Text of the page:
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Alcohol-related disorders

Last updated: April 9, 2021

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Alcohol-related disorders, including alcohol intoxication, alcohol use disorder (AUD), and alcohol withdrawal, are a group of conditions associated with disruptive patterns of alcohol use. Alcohol intoxication is the acute onset of behavioral and psychomotor impairment shortly after an episode of drinking. Alcohol use disorder (AUD) is characterized by clinically significant psychosocial and behavioral problems associated with alcohol use. Alcohol withdrawal develops after a sudden cessation or reduction of alcohol use in patients with a history of excessive drinking. The diagnosis of an alcohol-related disorder can be established using the DSM-5 criteria. The most important aspect of management for all alcohol-related disorders is the cessation of alcohol use. Therapeutic management is guided by the severity of the disorder.

See breakdown of ethanol for a review of alcohol metabolism pathways. See also “Alcohol withdrawal.”

  • Definition: : a temporary condition in which excessive consumption of alcohol alters a person's consciousness, cognition, perception, judgment, affect, and/or behavior [1]
  • Related terms
  • Pathophysiology
    • The majority of alcohol consumed is absorbed by the proximal small intestine. Only a small amount of alcohol gets absorbed by the oral, esophageal, and/or gastric mucosa. [2][3]
  • Clinical features [4][5]
Mild intoxication (BAC 0.01–0.1%, < 100 mg/dL) Moderate intoxication (BAC 0.1–0.3%, 100–300 mg/dL Severe intoxication (BAC > 0.3%; > 300 mg/dL)

In the US, the maximum legal limit for driving under the influence of alcohol is a BAC of 0.08%.

Because alcohol has a long absorption time (approx. 40 min), patients with alcohol intoxication may deteriorate over time.

Haloperidol may worsen respiratory depression secondary to alcohol intoxication!


AUD is a chronic condition in which an uncontrolled pattern of alcohol use leads to significant physical, psychological, and social impairment or distress. Symptoms of withdrawal emerge when drinking is discontinued. Not all individuals who drink heavily develop AUD, and not all individuals with AUD have a history of heavy alcohol use.

References: [8][12][13][14]

  • Genetic factors
  • Neurobiological factors
  • Psychosocial factors
    • Family history of AUD [15]
    • Environmental influence: e.g., social pressure to consume alcohol, economic disadvantage (e.g., unemployment), stressful life events


Diagnosis of AUD begins with a screening test, which is followed by a confirmatory test based on patient history. Commonly used screening tests include AUDIT-C and CAGE tests. Diagnosis is confirmed if the patient history meets the DSM-V criteria for AUD.


  • AUDIT-C test
    • Three questions based on the Alcohol Use Disorders Identification Test (AUDIT)
    • Evaluation
      • Every response is given a score from 0 to 4 points.
      • The total score can range from 0 to 12.
      • A positive test suggests the presence of an alcohol use disorder.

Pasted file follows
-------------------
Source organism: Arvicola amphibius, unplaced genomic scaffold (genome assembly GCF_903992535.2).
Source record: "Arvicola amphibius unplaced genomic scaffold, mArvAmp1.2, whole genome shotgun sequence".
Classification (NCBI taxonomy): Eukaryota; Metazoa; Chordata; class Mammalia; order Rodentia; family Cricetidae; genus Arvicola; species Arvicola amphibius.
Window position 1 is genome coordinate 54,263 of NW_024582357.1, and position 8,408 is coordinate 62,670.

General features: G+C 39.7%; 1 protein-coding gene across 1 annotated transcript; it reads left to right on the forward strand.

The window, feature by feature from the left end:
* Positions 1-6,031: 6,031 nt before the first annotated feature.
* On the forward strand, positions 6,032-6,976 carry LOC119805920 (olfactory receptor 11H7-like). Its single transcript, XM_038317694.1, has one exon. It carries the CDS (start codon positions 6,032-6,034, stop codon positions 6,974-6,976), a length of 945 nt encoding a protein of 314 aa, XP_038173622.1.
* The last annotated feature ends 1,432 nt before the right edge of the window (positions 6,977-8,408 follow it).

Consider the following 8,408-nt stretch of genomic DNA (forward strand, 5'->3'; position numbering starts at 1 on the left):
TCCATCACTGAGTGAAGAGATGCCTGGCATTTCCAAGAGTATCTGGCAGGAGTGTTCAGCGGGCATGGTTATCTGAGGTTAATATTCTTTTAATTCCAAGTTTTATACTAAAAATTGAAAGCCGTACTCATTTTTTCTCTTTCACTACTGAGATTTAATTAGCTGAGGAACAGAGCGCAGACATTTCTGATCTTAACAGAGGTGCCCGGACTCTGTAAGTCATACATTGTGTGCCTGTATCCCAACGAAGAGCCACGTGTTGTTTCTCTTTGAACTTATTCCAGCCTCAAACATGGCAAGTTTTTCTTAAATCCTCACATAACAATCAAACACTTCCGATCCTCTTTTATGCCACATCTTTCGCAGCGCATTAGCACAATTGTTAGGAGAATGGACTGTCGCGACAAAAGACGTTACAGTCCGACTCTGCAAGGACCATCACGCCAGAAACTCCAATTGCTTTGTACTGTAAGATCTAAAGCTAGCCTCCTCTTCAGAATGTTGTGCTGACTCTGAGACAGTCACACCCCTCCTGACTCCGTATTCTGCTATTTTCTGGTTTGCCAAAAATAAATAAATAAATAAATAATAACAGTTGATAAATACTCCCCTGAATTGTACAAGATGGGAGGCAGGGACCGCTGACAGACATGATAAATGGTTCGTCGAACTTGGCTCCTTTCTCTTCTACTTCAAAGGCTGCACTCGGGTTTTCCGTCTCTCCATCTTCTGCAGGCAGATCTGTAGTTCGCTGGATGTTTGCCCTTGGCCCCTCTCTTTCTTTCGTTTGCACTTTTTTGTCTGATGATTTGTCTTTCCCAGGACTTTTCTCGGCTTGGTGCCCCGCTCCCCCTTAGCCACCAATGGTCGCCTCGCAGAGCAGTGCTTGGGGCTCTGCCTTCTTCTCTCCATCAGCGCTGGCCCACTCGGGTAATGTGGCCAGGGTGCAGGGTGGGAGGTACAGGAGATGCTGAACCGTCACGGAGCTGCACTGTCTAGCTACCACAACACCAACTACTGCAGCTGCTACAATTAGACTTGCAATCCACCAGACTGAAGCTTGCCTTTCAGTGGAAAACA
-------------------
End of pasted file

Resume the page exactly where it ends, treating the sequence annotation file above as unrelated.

• ≥ 4 in men
        • ≥ 3 in women
Question Response Score
How often did you have a drink containing alcohol in the past year? Never 0
≤ Monthly 1
2–4 times a month 2
2–3 times a week 3
≥ 4 times a week 4
How many drinks did you have on a typical day when you were drinking in the past year? 1–2 0
3–4 1
5–6 2
7–9 3
≥ 10 4
How often did you have ≥ 6 drinks on one occasion in the past year? Never 0
< Once per month 1
Monthly 2
Weekly 3
Daily or almost daily 4
  • CAGE test [18]
    • A series of four questions (CAGE) is used to screen for AUD
      1. Cut down drinking: Have you ever felt you should cut down on your drinking?
      2. Annoyed: Have people annoyed you by criticizing your drinking?
      3. Guilty: Have you ever felt guilty about drinking?
      4. Eye-opener: Have you ever felt you needed a drink first thing in the morning (eye-opener) to steady your nerves or to overcome a hangover?
    • Every “yes” response counts as one point.
    • The CAGE test is considered positive for AUD if ≥ 2 questions are answered in the affirmative.

Diagnostic criteria (according to DSM-5)

  • 11 criteria based on the patient's history within the past 12 months
  • A diagnosis of AUD is established once ≥ 2 criteria are met.
    1. Drinking more or over a longer period than intended
    2. Tried to cut down or stop more than once, but couldn't
    3. Spends a lot of time drinking or recovering from aftereffects
    4. Strong desire to drink alcohol
    5. Drinking has a negative impact on everyday function (social, work etc)
    6. Continued drinking despite social or interpersonal problems
    7. Given up interests and activities that were important because of drinking
    8. Drinking in physically hazardous situations more than once
    9. Continued drinking despite physical or psychological problems
    10. Increasing amount of drinks to maintain same effects as before
    11. Features of withdrawal when the effects of alcohol wear off (see alcohol withdrawal below)
  • Severity
    • Mild: presence of 2–3 criteria
    • Moderate: presence of 4–5 criteria
    • Severe: presence of ≥ 6 criteria

Laboratory tests

AUD is a clinical diagnosis, and laboratory tests are not usually required, although they may provide evidence of problematic alcohol use in patients who cannot provide a conclusive history.

Don't be the lAST 2 hALT! (AST levels are at least 2 times higher than those of ALT in case of alcoholic hepatitis).


In contrast to diabetic ketoacidosis, blood glucose levels are normal or low in alcoholic ketoacidosis.


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